Occasionally, we post videos that require us to tell you not to try something at home. They usually involve some unsafe activity that requires a high-degree of skill and planning to achieve. This video, though, gets a more interesting disclaimer: don't ever try this. Ever. Never ever. Period. Seriously, just don't.

Some clowns in Germany decided to put the Infiniti Q50's Active Lane Control system to the test. For those not in the know, ALC can make small adjustments to keep the vehicle in the correct lane, a feature that's just starting to pick up steam. Instead of using it the way you're supposed to – with both hands on the wheel – these morons not only take both hands off the steering, but at one point climb out of the driver's seat while traveling at freeway speeds, just to see how automated the combination of ALC and adaptive cruise control really are.

Yes, we've seen this sort of stunt before, but it was done in extremely controlled circumstances that didn't put the cars, the driver or any other motorists at risk and probably had appropriate emergency personnel on hand should the worst happen.

These nitwits took their hijinks to the Autobahn, though. Is it impressive to see how good the systems on the Q50 are are when left to their own devices? Yeah, sure. Is the autobahn the right place for it? No way.

Take a look to see what we mean. And don't ever try this.

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    • 1 Second Ago
      Graham C
      • 11 Months Ago
      And one wonders why there is concern about self driving cars - there is always more stupidity than can be programmed out by smart designers.
      Louis MacKenzie
      • 11 Months Ago
      Screw that shit. Take that thing and steer by wire off the car or I ain't buying. We already have enough issues with electric throttles going out on us in Toyotas.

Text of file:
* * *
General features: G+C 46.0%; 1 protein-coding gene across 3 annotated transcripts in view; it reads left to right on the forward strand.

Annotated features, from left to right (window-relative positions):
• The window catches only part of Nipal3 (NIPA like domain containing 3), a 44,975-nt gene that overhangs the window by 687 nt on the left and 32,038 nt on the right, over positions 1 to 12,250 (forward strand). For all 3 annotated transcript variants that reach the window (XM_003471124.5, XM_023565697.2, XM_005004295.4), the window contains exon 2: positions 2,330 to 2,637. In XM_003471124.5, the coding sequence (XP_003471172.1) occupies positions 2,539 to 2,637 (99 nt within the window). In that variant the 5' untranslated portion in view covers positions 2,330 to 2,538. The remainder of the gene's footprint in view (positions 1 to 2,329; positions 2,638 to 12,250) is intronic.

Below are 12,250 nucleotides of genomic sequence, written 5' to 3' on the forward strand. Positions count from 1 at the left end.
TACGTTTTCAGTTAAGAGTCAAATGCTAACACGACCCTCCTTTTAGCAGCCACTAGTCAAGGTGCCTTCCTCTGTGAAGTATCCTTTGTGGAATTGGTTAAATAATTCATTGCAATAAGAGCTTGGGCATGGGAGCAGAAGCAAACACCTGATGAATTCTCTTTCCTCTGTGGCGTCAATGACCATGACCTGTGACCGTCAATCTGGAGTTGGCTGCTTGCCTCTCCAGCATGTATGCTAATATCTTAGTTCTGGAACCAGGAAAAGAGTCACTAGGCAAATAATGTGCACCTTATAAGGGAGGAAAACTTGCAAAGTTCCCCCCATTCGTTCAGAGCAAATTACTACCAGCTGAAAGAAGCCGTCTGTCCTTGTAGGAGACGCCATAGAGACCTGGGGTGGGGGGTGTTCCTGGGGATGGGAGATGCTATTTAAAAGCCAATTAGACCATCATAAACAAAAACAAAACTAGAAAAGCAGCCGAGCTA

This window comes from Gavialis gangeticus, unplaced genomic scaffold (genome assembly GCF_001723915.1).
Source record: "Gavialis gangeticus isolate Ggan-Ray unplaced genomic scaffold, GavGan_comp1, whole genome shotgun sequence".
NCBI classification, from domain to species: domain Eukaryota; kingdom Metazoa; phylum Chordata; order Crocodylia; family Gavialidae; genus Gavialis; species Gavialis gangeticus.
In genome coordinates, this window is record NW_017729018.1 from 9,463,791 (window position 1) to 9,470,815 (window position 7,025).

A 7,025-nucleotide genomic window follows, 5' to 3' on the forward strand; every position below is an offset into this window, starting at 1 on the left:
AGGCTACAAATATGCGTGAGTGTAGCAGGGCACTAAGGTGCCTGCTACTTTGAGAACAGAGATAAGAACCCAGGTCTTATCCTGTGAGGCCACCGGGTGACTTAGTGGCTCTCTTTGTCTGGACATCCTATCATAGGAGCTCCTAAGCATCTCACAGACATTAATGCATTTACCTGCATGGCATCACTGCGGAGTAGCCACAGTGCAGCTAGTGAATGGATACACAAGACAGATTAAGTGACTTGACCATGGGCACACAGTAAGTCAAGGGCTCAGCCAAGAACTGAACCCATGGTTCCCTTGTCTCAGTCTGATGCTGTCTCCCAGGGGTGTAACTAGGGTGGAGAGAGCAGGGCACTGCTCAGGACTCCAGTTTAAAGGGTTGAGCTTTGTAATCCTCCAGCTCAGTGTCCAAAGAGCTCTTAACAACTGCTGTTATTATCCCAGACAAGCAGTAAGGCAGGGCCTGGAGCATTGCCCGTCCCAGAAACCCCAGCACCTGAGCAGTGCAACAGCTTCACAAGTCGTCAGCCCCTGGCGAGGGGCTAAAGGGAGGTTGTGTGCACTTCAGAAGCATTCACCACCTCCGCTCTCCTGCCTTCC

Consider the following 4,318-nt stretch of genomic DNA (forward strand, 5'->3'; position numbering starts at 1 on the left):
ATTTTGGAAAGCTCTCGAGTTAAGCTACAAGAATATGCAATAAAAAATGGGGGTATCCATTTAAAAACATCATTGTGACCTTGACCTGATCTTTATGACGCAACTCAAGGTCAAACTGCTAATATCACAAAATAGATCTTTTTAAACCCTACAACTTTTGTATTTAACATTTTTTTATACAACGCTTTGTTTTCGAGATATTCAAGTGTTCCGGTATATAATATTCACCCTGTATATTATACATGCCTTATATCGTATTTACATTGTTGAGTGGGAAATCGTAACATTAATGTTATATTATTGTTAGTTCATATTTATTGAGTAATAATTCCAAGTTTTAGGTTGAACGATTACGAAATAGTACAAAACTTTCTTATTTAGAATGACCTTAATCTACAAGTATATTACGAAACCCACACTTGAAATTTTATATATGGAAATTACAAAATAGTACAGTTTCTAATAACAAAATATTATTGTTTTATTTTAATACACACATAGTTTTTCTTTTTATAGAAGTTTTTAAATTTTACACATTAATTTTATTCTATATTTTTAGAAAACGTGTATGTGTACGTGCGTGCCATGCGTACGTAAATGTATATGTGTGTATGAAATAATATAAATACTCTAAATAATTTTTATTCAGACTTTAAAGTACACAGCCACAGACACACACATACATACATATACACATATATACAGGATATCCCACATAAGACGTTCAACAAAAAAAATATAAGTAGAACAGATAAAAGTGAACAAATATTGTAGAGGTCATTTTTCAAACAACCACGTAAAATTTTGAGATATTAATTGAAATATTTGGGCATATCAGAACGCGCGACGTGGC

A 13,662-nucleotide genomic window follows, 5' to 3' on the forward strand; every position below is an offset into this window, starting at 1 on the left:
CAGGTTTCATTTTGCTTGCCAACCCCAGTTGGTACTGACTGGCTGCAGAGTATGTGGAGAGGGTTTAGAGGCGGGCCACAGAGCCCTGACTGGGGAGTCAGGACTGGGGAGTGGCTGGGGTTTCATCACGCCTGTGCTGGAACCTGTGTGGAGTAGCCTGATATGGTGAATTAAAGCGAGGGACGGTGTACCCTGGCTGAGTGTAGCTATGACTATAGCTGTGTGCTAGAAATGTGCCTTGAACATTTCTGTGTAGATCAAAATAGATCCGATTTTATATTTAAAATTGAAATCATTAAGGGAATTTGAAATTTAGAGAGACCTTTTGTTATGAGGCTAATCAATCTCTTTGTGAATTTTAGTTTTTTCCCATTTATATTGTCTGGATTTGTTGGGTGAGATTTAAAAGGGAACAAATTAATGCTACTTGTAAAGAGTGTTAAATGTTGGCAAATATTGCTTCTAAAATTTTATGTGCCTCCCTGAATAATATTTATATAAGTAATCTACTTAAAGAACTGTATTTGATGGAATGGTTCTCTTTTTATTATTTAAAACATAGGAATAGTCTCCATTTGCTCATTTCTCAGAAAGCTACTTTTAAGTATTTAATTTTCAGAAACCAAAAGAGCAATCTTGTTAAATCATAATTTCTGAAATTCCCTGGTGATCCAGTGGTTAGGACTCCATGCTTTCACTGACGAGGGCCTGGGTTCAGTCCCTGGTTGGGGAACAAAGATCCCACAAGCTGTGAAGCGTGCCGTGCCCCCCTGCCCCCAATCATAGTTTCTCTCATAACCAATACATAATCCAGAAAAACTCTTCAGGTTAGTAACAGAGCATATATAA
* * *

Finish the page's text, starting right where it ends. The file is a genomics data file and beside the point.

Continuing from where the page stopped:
• 11 Months Ago
      And yet another reason why these systems should be banned.
      Polly Prissy Pants
      • 11 Months Ago
      I can see where this might work OK in socialist Europe where they maintain their roads, but here in America I frequently travel roads that are either poorly marked or the lanes are not marked at all. Would this type of system even work in that kind of environment?
      • 11 Months Ago
      YES! I want this car. I can take naps in the backseat.
      • 11 Months Ago

      Wie Trier basically the same with a EU spec VW Passat but about 2-3sec after letting the wheel go it would give a warning and slow down... The system works great and even leaving 3 fingers on the wheel keeps it happy, but letting go won't work in a VW, so I wonder why this car does not have such measures against misuse

      • 11 Months Ago
      All the lane departure systems that I've used automatically deactivate if it has to correct you multiple times with your hands off the wheel
        • 11 Months Ago
        That so much better, if they fall asleep just let them drift into a tree. Why have it at all if it isn't going save you when you lose consciousness?
        • 11 Months Ago

        The infiniti has a on/off selection, never heard or read seen it deactivates it self, but the system can be deactivate or activate by turn it on or off.

      • 11 Months Ago

      And so another step closer to full autonomy!! Bring on the technology!!!

      However these morons that did this.. they should seriously go to jail. Seriously.

      • 11 Months Ago

      On a related note, the Q50 was recently listed as the most hackable car currently available (along with the Jeep Cherokee & Cadillac Escalade) thanks to a variety of wireless networks ranging from Bluetooth & WiFi to cellular 3G. It's true hackers have had the ability to technically "hack" a lot of modern cars for a while now, but the most you could do is go through the stereo's bluetooth and ruin someone's radio settings. In the worst cases with the most modern cars, you might be able to trigger some warning lights and traction control/abs to kick in, but the driver could still have control over how the car drives. Now with these self-driving systems in place, we have a possible situation where a hacked car can actually override the input of the driver. Admittedly, I do not know if the Q50's wireless networks can even access the software that can control the car (if these self-driving systems are physically stand alones, that'd pretty much kill any possibility of them being hacked), but the idea that we live in an age where it COULD be possible is pretty alarming to me. 

      Adam Drake
      • 11 Months Ago

      They just need to build in a weight sensor like they have on passenger seats for airbags. No driver detected, no driving aids enabled. Great example of the tech in action, though incredibly reckless and stupid on the filmmaker's part!

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